The court said the FBI admitted in September 2000 to mistakes in 75 wiretap applications, including then-FBI Director Freeh's erroneous statement to judges that the target of a wiretap request wasn't also under criminal investigation.
The court also noted that in March 2000, information from espionage wiretaps in at least four cases was passed illegally to FBI criminal investigators and U.S. prosecutors in New York. Clearly frustrated, the court said it barred one FBI agent from appearing before it.
The FBI admitted more recently, in March 2001, that it inappropriately shared surveillance information among a squad of agents, the court said.
Under Fascism the educational system of Italy had been entirely
remodelled. Before the
Fascist Era schools emphasized the
making of clerks and 'white collar' workers, with a contempt
for manual labor, to that of making mechanics with a pride in
craftmanship. Under Mussolini the schools were defined as being
spiritual, intellectual, aesthetic and practical. Students
were taught that being a farmer or a mechanic was everybit as noble an
occupation as being a lawyer, doctor or teacher.
Mussolini had looked upon the cinema with a critical eye and found it a possible sourse of corruption and instituted a more rigid censorship of films than any other country in Europe. And who did the censoring? Mussolini? The Fascist Party? Neither one. Actually it was the Italian mothers of the community. It was merely Fascism once again proving it's knowledge of human nature: the mother is instinctively Puritan. Films with any hint of lewdness were forbidden to all; to children in addition was denied, the sight of films which had a motif of passion or of crime. Romantic films were allowed but the content had to be kept clean and decent.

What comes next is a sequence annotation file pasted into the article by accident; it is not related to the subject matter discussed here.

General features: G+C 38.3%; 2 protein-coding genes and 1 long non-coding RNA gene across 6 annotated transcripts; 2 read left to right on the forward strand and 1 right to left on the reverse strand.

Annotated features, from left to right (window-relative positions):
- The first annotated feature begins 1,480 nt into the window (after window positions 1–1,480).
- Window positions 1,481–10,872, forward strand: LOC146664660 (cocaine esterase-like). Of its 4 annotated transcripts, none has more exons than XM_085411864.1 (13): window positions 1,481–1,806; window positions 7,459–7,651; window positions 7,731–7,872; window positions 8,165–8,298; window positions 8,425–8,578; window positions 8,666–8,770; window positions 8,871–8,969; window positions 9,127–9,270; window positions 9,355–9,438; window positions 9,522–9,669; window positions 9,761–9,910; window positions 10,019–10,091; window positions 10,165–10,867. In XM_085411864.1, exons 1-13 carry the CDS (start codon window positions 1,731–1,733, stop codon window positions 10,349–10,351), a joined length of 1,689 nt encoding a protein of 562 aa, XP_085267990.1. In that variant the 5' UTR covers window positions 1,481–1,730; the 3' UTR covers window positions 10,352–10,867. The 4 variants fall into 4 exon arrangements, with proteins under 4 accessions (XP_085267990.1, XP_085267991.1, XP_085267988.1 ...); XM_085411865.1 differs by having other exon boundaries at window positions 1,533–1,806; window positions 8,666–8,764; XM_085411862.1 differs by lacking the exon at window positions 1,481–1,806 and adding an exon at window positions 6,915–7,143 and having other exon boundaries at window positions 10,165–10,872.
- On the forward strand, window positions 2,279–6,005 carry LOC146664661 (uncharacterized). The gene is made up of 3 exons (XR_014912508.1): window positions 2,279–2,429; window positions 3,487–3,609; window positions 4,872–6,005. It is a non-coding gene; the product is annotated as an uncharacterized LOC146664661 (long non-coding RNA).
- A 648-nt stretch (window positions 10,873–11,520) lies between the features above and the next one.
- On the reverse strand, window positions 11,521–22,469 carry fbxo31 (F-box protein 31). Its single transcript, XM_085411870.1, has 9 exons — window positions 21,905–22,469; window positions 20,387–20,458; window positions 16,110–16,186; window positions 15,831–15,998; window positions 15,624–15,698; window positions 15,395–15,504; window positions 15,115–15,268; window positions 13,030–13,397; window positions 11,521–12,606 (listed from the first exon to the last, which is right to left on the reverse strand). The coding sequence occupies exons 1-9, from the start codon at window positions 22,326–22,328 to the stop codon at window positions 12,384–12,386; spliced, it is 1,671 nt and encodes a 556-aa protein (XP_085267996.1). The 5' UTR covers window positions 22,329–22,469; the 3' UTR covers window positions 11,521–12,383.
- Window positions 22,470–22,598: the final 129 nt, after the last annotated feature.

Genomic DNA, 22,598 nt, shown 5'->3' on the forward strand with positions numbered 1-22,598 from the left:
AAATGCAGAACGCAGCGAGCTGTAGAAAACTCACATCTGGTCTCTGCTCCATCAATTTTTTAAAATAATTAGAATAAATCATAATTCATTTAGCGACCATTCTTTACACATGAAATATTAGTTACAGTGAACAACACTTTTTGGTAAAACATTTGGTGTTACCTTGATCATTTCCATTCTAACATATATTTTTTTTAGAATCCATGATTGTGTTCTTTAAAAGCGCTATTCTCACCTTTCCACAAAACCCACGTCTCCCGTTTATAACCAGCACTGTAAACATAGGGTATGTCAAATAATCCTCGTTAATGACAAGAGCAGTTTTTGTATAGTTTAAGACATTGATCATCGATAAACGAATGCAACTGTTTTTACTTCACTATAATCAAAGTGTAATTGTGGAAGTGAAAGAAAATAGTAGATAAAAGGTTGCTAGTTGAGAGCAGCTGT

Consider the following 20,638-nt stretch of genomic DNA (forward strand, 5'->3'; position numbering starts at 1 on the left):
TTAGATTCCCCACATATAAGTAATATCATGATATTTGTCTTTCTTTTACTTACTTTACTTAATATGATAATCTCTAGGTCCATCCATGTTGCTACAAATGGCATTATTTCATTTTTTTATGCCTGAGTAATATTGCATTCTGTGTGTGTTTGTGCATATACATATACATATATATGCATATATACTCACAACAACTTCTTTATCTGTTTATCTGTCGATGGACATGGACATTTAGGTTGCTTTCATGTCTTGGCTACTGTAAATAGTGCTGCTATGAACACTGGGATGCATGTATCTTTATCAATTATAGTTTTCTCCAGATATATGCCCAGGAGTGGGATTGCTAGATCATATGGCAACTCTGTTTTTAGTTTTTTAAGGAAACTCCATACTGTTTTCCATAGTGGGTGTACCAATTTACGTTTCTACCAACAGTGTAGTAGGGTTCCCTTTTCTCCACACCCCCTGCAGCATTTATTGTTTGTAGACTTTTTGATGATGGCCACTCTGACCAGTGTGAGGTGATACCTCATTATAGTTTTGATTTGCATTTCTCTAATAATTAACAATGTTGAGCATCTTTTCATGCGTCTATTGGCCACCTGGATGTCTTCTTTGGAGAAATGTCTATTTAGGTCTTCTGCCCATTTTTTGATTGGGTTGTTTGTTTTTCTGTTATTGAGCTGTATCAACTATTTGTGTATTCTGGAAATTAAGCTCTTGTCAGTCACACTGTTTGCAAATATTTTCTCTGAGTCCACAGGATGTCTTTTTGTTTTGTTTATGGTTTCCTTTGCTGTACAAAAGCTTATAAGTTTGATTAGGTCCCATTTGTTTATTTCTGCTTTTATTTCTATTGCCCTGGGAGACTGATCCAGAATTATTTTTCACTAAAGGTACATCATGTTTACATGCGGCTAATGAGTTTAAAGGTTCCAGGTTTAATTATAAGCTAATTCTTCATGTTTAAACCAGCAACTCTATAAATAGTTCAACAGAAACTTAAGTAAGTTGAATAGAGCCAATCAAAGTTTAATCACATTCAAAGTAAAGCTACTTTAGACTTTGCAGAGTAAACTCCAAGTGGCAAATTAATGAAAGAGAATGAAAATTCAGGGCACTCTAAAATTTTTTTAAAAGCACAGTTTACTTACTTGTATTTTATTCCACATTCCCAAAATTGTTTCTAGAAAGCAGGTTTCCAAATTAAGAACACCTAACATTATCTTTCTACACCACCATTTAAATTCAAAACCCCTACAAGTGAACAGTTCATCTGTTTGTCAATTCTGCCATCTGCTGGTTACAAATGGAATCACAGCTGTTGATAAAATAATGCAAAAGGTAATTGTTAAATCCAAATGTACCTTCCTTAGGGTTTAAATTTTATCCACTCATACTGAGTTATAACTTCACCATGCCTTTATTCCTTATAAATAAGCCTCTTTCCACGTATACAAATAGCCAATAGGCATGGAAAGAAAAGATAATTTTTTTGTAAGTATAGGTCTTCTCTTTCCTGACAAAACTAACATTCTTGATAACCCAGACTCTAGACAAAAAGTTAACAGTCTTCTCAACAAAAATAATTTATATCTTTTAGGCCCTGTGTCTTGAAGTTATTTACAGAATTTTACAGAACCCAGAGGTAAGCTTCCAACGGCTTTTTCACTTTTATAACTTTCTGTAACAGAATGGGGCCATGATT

Pornographic books, newspapers and pictures were banned and anything which obviously sought to attract by lewdness alone. Children were forbidden tobacco products before the age of fifteen. Gambling casinos were also forbidden and the state instituted a lottery system to fulfil a person's desire to gamble while at the same time providing a source of income to the nation for social services. Any bar knowingly serving alcohol to minors had their establishment smashed and a little corporal punishment administered to the offending proprietor and or bartender by a squad of Black Shirts, as crude as it may sound, it kept court costs down and the repetitive rate of offenses low. To top it off, Mussolini's Fascist regime was the first to eliminate organized crime (the mafia) and the immorality it fostered.
Mussolini's Fascism was indeed
the regime of virtue!
<firstname.lastname@example.org> wrote in message
From: Haines Brown <email@example.com>
Date: Sat, 31 Aug 2002 13:49:47 GMT